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As a registered dental hygienist, each work day will bring about new experiences and obstacles to overcome. Some of these hurdles will be pleasant and some will be more detailed oriented. As a working professional it is up to you to handle these instances will grace and proficiency in a timely and mature manner. As such, working with the public includes many avenues to navigate because each person is a unique pathway. Psychology can help us better traverse these pathways with more resiliency.
One issue that many dental hygienists may come across in his or her career are people with mood disorders. Mood disorders may include: major depressive disorder, mania, or bipolar disorder. Knowing the causes, symptoms, and treatments of these disorders can help any working professional give adequate care and can ensure that the patient will come back for another visit to maintain their health.
Mood disorders are a mixed group of mental complexions characterized by extreme exaggeration and disturbance of mood.
Major depression and other mood disorders, such as bipolar depression, can heavily affect a patient’s dental health. The drugs used to treat these conditions can have significant side effects that dentists and dental hygienists should be aware of when treating a patient with such diagnosis. The dentist or dental hygienist should refer patients found with signs and symptoms of mood disorders for medical evaluation and treatment (Little, 2004). The most common diagnosis of mood disorders is what is called major depressive disorder.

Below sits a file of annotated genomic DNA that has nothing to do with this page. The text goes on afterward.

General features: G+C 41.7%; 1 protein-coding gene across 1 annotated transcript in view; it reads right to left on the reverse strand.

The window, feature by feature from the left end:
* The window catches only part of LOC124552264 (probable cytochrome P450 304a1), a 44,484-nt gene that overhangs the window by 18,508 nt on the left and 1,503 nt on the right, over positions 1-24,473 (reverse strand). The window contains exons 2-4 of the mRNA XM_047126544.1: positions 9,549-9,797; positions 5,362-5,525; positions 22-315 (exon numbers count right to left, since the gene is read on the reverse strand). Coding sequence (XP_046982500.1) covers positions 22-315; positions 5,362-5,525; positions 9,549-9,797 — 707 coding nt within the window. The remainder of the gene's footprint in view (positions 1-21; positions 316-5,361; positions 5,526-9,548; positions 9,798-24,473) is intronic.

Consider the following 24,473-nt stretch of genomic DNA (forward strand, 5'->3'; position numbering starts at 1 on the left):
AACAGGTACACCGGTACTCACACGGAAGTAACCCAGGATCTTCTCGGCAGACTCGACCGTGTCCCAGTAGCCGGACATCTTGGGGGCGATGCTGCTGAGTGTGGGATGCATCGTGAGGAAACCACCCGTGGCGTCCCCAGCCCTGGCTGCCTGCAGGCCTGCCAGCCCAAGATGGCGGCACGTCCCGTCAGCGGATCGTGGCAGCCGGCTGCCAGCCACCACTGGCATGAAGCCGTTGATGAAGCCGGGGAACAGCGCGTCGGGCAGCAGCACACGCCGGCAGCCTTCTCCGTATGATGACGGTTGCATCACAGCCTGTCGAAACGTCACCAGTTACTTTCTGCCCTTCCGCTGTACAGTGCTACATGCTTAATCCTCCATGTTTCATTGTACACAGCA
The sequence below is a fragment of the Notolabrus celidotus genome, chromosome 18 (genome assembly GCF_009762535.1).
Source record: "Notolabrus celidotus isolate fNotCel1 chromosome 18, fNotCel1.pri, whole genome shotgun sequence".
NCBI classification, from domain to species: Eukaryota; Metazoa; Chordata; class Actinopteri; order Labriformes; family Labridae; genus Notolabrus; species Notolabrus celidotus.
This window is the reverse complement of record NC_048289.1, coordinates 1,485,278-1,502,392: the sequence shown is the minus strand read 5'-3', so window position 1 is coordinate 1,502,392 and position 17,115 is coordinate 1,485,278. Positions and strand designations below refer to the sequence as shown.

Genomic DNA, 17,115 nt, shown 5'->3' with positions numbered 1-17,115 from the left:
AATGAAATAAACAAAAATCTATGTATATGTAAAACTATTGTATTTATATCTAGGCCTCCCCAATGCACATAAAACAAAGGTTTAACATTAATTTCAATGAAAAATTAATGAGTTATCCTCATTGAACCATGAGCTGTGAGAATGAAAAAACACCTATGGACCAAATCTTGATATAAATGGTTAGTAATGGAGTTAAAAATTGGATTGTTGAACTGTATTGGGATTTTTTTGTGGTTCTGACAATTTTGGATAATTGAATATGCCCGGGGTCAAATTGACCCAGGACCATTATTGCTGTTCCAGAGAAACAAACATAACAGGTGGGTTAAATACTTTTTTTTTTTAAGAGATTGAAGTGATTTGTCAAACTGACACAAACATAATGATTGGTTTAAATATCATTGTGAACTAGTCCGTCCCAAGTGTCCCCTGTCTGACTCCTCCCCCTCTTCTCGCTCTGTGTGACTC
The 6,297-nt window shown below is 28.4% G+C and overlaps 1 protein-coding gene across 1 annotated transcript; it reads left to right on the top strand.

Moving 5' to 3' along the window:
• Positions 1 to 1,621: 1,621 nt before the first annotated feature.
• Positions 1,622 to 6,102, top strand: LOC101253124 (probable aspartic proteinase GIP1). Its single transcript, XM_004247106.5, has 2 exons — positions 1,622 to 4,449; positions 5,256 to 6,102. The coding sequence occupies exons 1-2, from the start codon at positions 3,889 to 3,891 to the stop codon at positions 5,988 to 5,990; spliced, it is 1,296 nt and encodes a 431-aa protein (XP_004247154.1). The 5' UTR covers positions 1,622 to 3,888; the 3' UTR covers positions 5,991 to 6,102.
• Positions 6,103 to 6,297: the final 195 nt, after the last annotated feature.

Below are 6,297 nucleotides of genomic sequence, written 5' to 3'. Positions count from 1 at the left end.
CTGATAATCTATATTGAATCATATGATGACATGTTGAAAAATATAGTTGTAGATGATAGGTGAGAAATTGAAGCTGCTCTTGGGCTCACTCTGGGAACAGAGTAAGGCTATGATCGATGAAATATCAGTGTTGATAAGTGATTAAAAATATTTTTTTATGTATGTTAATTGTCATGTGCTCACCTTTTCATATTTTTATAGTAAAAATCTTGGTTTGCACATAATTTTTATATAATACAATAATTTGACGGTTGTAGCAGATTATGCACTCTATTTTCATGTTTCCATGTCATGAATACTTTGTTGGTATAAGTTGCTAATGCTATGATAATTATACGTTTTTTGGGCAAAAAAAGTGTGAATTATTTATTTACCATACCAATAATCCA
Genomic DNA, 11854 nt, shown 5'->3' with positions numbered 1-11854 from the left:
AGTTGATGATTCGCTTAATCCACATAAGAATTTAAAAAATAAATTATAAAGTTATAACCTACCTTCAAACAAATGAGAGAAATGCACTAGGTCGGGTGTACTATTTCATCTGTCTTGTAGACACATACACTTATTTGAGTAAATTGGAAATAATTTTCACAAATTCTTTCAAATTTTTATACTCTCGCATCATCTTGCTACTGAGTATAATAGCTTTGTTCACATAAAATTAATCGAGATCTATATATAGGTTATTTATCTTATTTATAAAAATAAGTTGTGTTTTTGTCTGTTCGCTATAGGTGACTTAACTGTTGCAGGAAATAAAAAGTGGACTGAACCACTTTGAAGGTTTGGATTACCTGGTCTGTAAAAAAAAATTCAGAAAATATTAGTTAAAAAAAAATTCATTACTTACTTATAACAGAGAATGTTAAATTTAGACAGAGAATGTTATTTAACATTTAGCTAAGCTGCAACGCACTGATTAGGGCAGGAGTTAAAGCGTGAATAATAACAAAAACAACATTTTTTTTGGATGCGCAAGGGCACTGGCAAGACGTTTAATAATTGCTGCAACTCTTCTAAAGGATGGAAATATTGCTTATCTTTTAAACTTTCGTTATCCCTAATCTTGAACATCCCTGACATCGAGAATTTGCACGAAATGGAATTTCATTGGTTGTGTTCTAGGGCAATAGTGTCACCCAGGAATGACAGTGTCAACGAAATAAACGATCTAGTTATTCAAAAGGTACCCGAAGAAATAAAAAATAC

Major depressive disorders are diseases which are simply referred to as depression and represent a class of mood disorders.
One of the main and more popular symptoms of people with depression is the lack of social activities, however, some patients with major depressive disorders can manifest common physical symptoms ranging from digestive and circulatory problems to libido and even respiratory issues. This lack of social interaction also leads itself to lack of personal care resulting in poor oral health care. The causes of mood disorders may exist from chemical imbalances in the brain due to genetic factors but could also stem from prescribed medication like the drug Reserpine (Yamada, Patent Issued for Therapeutic Agent for Mood Disorders, 2016). People with major depressive disorder feel extremely useless, worthless, and lonely making it hard for them to function normally, and studies have shown that women are twice as likely to suffer from depression.
The reason for this is not quite agreed upon. Some believe that it is because women undergo more stress than men in areas of inequality in the workplace, abuse, and unhappiness in marriage. It is also noted that men more often turn to drugs or alcohol to cope with stress whereas women develop depression to deal with stress (Feldman, 2018).